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WYPR Primary Election 2018 Coverage

Learn about the candidates' positions and hear from the candidates themselves in this roundup of WYPR coverage.

WYPR News

Rachel Baye

A record 222,000 voters cast ballots during the early voting period that ended Thursday. About 6 percent of eligible, active voters cast ballots early, a slight increase over early voting during the last gubernatorial primary in 2014, but a slight decrease from the presidential primary in 2016.

About 49,000 Marylanders — one in every five who voted early — cast their ballots on Thursday. About 5 percent of Republican voters and about 8 percent of Democrats cast ballots.

Baltimore Police Department

 

Convicted former Baltimore police detective Daniel Hesl was sentenced to 18 years in federal prison today. U.S. District Judge Catherine Blake ordered the sentence for the former Gun Trace Task Force officer after she denied his request for a new trial.

John Lee

Baltimore County Republican Councilman Wade Kach has been accused of grandstanding and fiscal recklessness by fellow council members and administration officials. Kach who is running for his second term, scoffs at the accusations.

 

 

Photo Courtesy Jim Shea for Maryland

Jim Shea has an impressive resume—successful lawyer, chair of the University System of Maryland Board of Regents—but he’s never held public office. Nonetheless, he says he’s the only one in the crowded Democratic gubernatorial primary field, who can beat incumbent Governor Larry Hogan in November.

John Lee

In the closing days of the hotly contested race for the Democratic nomination for Baltimore County Executive, Councilwoman Vicki Almond is getting financial backing from a well-known developer.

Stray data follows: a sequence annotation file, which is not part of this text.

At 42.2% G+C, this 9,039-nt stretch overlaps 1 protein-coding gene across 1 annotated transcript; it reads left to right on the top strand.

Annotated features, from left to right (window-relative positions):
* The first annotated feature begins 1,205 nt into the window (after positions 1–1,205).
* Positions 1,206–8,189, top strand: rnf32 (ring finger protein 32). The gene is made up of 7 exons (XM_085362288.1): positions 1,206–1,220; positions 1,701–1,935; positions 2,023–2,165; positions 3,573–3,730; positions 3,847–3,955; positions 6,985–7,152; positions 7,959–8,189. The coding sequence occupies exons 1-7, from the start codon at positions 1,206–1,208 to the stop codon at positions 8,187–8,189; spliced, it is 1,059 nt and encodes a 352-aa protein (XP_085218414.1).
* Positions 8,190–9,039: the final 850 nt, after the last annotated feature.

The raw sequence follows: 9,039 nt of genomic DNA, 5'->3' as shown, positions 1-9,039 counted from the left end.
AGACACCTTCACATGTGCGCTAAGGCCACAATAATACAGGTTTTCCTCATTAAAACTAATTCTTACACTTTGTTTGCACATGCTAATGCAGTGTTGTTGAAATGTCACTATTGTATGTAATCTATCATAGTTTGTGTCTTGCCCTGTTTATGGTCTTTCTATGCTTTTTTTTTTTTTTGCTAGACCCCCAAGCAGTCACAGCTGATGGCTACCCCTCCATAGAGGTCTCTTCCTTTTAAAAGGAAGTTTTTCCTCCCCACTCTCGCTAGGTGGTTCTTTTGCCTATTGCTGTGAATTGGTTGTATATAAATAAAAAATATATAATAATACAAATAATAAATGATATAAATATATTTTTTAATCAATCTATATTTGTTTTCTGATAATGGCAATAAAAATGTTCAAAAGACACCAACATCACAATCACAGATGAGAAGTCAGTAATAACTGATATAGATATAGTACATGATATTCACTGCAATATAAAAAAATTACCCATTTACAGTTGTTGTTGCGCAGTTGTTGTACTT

One of Almond’s opponents, State Senator Jim Brochin, said that makes his case that she is in the developers’ pocket. Almond countered her integrity is being attacked unfairly.

 

 

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Out of the Blocks

all photos by Wendel Patrick

Detroit: MorningSide, part 2. Slide, Ride or Die

In this episode, we meet the founder of the Detroit Artists’ Test Lab, the head of an African American podcast network called Audiowave, neighborhood activists young and old, a closet poet, and the woman who taught The Slide to a generation of skaters at Royal Skateland roller rink.

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WYPR AND NPR NEWS

An Ohio man who has the hepatitis C virus was sentenced to 18 months in prison on June 14 for spitting at Cleveland police and medics, according to a news report.

Emi Moriyan / Flickr via Creative Commons

From booking a venue to paring down the guest list, planning a wedding requires dozens of difficult decisions. We hear from Janelle Diamond, managing editor of Baltimore Bride magazine - soon to be known as Baltimore Weddings. We’ll ask what’s behind the name change. And Kawania Wooten, founder of Howerton Wooten Events, remembers a couple whose ceremony blended their traditions.

Check out the Baltimore Bride blog Hitched here.